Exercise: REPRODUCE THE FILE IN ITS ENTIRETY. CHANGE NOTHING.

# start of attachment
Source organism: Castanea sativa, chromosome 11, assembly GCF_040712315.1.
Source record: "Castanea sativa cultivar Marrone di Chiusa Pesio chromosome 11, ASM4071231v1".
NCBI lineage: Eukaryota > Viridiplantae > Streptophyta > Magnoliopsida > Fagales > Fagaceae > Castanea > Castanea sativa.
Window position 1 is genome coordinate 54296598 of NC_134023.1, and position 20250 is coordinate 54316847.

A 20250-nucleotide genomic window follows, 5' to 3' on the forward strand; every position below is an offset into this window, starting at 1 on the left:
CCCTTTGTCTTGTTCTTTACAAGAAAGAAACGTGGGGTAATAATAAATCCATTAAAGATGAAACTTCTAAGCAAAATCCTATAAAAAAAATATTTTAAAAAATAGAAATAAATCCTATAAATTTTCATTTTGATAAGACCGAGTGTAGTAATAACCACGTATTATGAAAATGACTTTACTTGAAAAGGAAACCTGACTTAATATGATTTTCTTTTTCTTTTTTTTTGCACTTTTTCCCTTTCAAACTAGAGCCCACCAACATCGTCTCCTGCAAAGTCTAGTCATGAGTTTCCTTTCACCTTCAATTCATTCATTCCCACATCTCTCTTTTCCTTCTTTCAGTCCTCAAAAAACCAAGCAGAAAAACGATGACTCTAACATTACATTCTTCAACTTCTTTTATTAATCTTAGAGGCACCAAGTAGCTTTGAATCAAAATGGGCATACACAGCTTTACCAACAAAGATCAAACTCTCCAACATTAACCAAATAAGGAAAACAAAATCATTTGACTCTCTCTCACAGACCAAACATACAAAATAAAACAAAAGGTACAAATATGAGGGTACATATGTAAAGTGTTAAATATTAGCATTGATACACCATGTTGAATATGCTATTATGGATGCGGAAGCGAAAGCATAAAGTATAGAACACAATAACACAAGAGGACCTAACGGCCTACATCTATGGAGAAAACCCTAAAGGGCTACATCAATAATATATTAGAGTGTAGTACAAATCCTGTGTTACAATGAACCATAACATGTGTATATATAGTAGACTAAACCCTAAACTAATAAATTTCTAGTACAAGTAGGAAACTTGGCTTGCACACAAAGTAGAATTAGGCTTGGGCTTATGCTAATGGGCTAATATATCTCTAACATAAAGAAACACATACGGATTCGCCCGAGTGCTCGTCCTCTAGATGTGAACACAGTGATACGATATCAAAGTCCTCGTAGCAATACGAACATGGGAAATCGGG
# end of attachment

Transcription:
Source organism: Castanea sativa, chromosome 11, assembly GCF_040712315.1.
Source record: "Castanea sativa cultivar Marrone di Chiusa Pesio chromosome 11, ASM4071231v1".
NCBI lineage: Eukaryota > Viridiplantae > Streptophyta > Magnoliopsida > Fagales > Fagaceae > Castanea > Castanea sativa.
Window position 1 is genome coordinate 54296598 of NC_134023.1, and position 20250 is coordinate 54316847.

A 20250-nucleotide genomic window follows, 5' to 3' on the forward strand; every position below is an offset into this window, starting at 1 on the left:
CCCTTTGTCTTGTTCTTTACAAGAAAGAAACGTGGGGTAATAATAAATCCATTAAAGATGAAACTTCTAAGCAAAATCCTATAAAAAAAATATTTTAAAAAATAGAAATAAATCCTATAAATTTTCATTTTGATAAGACCGAGTGTAGTAATAACCACGTATTATGAAAATGACTTTACTTGAAAAGGAAACCTGACTTAATATGATTTTCTTTTTCTTTTTTTTTGCACTTTTTCCCTTTCAAACTAGAGCCCACCAACATCGTCTCCTGCAAAGTCTAGTCATGAGTTTCCTTTCACCTTCAATTCATTCATTCCCACATCTCTCTTTTCCTTCTTTCAGTCCTCAAAAAACCAAGCAGAAAAACGATGACTCTAACATTACATTCTTCAACTTCTTTTATTAATCTTAGAGGCACCAAGTAGCTTTGAATCAAAATGGGCATACACAGCTTTACCAACAAAGATCAAACTCTCCAACATTAACCAAATAAGGAAAACAAAATCATTTGACTCTCTCTCACAGACCAAACATACAAAATAAAACAAAAGGTACAAATATGAGGGTACATATGTAAAGTGTTAAATATTAGCATTGATACACCATGTTGAATATGCTATTATGGATGCGGAAGCGAAAGCATAAAGTATAGAACACAATAACACAAGAGGACCTAACGGCCTACATCTATGGAGAAAACCCTAAAGGGCTACATCAATAATATATTAGAGTGTAGTACAAATCCTGTGTTACAATGAACCATAACATGTGTATATATAGTAGACTAAACCCTAAACTAATAAATTTCTAGTACAAGTAGGAAACTTGGCTTGCACACAAAGTAGAATTAGGCTTGGGCTTATGCTAATGGGCTAATATATCTCTAACATAAAGAAACACATACGGATTCGCCCGAGTGCTCGTCCTCTAGATGTGAACACAGTGATACGATATCAAAGTCCTCGTAGCAATACGAACATGGGAAATCGGG